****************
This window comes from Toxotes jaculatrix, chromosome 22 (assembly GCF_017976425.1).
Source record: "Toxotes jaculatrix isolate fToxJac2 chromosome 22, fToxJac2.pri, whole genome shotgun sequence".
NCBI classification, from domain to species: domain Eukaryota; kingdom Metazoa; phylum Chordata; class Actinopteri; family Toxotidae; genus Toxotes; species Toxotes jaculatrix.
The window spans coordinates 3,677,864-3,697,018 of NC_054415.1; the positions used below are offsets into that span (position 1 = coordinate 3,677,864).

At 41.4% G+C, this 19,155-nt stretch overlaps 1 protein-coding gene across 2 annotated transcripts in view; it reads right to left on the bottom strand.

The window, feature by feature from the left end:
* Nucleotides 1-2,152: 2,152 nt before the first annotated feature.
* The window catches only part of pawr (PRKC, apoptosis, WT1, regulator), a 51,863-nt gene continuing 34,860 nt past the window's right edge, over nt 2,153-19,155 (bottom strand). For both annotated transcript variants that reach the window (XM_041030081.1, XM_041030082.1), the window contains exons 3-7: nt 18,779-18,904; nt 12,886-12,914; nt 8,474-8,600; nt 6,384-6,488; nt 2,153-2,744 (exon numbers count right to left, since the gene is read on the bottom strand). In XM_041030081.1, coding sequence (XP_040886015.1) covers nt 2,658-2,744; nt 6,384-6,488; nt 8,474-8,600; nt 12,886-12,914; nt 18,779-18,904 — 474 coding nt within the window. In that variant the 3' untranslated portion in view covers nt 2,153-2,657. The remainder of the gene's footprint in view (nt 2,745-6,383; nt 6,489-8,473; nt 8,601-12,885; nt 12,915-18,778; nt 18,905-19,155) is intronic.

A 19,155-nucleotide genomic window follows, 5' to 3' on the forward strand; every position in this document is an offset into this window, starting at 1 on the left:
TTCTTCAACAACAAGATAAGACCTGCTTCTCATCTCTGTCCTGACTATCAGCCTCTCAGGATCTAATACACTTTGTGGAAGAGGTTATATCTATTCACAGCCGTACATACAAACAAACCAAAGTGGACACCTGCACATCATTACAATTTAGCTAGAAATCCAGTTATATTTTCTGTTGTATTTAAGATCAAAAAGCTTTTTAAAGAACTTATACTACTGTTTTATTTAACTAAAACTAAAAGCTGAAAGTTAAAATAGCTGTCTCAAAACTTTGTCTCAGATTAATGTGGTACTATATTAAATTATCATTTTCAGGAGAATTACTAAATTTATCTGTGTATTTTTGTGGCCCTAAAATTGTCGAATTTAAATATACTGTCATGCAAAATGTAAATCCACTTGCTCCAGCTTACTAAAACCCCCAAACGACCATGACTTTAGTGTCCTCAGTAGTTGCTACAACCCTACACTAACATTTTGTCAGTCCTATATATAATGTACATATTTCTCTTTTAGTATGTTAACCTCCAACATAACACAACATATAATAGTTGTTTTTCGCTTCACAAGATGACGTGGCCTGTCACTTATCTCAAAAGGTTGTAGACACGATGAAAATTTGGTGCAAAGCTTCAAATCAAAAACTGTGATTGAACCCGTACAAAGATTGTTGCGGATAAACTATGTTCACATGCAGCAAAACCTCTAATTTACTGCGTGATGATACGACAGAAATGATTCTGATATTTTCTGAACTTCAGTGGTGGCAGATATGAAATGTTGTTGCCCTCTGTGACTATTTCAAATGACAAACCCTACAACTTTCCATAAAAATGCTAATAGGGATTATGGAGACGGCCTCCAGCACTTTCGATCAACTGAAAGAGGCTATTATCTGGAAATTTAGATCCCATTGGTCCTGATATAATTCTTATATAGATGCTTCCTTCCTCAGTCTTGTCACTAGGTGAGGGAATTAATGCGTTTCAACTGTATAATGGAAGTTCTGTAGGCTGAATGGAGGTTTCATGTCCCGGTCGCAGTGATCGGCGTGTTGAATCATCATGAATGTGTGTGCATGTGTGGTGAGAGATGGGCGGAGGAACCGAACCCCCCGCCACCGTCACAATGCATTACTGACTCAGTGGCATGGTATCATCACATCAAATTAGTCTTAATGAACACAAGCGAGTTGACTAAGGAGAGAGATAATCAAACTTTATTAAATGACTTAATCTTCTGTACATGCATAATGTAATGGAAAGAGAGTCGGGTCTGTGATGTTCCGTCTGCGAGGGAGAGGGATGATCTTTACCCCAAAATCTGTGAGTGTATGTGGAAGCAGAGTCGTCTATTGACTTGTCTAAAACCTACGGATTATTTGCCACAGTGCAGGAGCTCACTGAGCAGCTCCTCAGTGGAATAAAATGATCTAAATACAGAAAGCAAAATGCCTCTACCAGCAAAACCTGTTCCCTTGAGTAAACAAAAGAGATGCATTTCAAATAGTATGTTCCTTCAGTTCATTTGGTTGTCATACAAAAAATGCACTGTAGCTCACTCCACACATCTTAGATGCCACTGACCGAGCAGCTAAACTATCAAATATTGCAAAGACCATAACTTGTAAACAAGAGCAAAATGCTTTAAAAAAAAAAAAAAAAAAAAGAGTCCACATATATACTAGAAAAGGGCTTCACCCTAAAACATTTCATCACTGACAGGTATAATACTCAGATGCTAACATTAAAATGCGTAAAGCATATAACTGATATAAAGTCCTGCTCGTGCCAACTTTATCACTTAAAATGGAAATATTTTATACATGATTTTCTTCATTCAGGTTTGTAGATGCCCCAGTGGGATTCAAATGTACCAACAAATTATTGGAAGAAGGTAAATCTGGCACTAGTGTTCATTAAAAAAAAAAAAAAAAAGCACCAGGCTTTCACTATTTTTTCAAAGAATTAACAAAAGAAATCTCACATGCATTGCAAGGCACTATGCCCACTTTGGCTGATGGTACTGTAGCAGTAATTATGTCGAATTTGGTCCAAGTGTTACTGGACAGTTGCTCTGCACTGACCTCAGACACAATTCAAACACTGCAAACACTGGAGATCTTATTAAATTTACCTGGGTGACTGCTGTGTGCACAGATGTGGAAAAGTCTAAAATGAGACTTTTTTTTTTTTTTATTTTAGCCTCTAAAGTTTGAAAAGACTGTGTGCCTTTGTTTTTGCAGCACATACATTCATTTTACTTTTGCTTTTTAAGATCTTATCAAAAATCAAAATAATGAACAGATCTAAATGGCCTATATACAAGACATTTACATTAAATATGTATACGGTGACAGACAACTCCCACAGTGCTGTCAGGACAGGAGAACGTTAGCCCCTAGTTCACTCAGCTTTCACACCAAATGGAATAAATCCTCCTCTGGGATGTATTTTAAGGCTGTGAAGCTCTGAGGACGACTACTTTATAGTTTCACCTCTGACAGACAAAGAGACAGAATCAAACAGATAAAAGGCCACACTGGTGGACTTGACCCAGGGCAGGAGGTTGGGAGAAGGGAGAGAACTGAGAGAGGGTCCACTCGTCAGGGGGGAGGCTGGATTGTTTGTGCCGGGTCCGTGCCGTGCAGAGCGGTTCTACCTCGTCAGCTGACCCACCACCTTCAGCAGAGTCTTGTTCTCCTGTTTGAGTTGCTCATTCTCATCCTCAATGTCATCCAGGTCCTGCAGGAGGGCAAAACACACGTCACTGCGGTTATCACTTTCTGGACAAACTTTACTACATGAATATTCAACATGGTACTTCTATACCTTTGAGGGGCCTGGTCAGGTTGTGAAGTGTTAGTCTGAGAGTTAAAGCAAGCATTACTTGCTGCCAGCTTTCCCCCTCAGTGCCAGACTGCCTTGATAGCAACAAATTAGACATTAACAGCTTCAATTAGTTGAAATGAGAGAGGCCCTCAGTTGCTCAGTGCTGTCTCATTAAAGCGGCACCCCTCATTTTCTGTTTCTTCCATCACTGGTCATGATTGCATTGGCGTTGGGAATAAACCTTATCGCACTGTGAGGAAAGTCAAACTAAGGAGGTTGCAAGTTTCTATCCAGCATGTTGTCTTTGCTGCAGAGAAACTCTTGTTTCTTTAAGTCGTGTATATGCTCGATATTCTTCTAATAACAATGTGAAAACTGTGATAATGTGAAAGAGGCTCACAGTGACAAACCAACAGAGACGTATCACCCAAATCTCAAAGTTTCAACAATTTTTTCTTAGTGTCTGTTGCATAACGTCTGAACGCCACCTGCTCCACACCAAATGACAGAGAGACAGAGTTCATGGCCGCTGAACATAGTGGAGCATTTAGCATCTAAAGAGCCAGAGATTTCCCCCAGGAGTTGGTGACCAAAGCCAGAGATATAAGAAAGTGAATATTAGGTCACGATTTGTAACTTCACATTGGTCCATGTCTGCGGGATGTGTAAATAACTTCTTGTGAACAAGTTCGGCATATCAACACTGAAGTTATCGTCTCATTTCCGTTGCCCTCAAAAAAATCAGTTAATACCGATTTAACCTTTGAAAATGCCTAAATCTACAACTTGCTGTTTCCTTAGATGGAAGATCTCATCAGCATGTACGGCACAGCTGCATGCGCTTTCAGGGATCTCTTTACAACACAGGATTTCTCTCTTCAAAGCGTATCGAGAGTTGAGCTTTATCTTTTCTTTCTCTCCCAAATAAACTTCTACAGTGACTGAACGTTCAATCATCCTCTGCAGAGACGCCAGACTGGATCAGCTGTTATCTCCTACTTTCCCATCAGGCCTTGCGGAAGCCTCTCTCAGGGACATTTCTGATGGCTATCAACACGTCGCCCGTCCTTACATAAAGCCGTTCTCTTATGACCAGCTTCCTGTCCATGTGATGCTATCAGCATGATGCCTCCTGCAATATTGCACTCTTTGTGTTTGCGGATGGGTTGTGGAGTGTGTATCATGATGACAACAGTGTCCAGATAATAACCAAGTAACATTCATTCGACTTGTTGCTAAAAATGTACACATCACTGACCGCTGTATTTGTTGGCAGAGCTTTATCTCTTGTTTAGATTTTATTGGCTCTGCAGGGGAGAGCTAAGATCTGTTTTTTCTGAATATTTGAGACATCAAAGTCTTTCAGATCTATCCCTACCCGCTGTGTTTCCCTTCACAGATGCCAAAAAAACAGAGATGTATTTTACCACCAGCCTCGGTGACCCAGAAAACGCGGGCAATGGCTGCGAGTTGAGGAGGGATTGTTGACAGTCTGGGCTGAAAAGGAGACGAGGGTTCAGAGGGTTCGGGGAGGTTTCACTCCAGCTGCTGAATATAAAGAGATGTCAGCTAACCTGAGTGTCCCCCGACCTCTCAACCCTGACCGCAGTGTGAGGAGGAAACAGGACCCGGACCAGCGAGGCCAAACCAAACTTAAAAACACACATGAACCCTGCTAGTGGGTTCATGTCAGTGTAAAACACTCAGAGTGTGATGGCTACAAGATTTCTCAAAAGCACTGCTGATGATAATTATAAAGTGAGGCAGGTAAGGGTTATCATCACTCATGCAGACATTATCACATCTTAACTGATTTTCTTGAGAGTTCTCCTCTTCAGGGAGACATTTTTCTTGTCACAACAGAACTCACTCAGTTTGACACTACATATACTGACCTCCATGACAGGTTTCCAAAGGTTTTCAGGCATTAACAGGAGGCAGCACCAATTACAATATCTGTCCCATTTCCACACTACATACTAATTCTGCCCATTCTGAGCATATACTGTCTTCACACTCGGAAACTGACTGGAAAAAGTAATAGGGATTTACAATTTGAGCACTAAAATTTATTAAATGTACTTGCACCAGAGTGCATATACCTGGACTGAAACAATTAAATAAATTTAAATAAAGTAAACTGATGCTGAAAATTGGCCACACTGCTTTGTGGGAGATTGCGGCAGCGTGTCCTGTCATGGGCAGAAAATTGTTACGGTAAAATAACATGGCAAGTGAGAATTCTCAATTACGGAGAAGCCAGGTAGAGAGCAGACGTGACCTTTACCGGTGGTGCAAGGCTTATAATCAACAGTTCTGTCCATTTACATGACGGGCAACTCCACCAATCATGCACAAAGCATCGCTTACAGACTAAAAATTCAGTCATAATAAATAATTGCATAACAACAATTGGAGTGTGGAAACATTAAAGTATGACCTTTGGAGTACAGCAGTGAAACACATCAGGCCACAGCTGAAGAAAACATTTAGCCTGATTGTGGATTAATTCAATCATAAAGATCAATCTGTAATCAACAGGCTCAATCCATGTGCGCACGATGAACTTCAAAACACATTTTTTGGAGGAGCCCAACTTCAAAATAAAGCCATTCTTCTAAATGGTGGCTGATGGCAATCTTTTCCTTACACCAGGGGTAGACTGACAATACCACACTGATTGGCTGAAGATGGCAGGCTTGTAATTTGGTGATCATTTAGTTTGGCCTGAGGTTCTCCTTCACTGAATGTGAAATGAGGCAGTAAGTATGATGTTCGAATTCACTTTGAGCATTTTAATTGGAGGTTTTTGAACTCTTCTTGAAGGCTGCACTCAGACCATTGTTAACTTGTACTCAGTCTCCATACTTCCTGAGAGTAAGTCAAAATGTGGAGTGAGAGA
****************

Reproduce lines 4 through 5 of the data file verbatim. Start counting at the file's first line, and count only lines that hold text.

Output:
The window spans coordinates 3,677,864-3,697,018 of NC_054415.1; the positions used below are offsets into that span (position 1 = coordinate 3,677,864).

At 41.4% G+C, this 19,155-nt stretch overlaps 1 protein-coding gene across 2 annotated transcripts in view; it reads right to left on the bottom strand.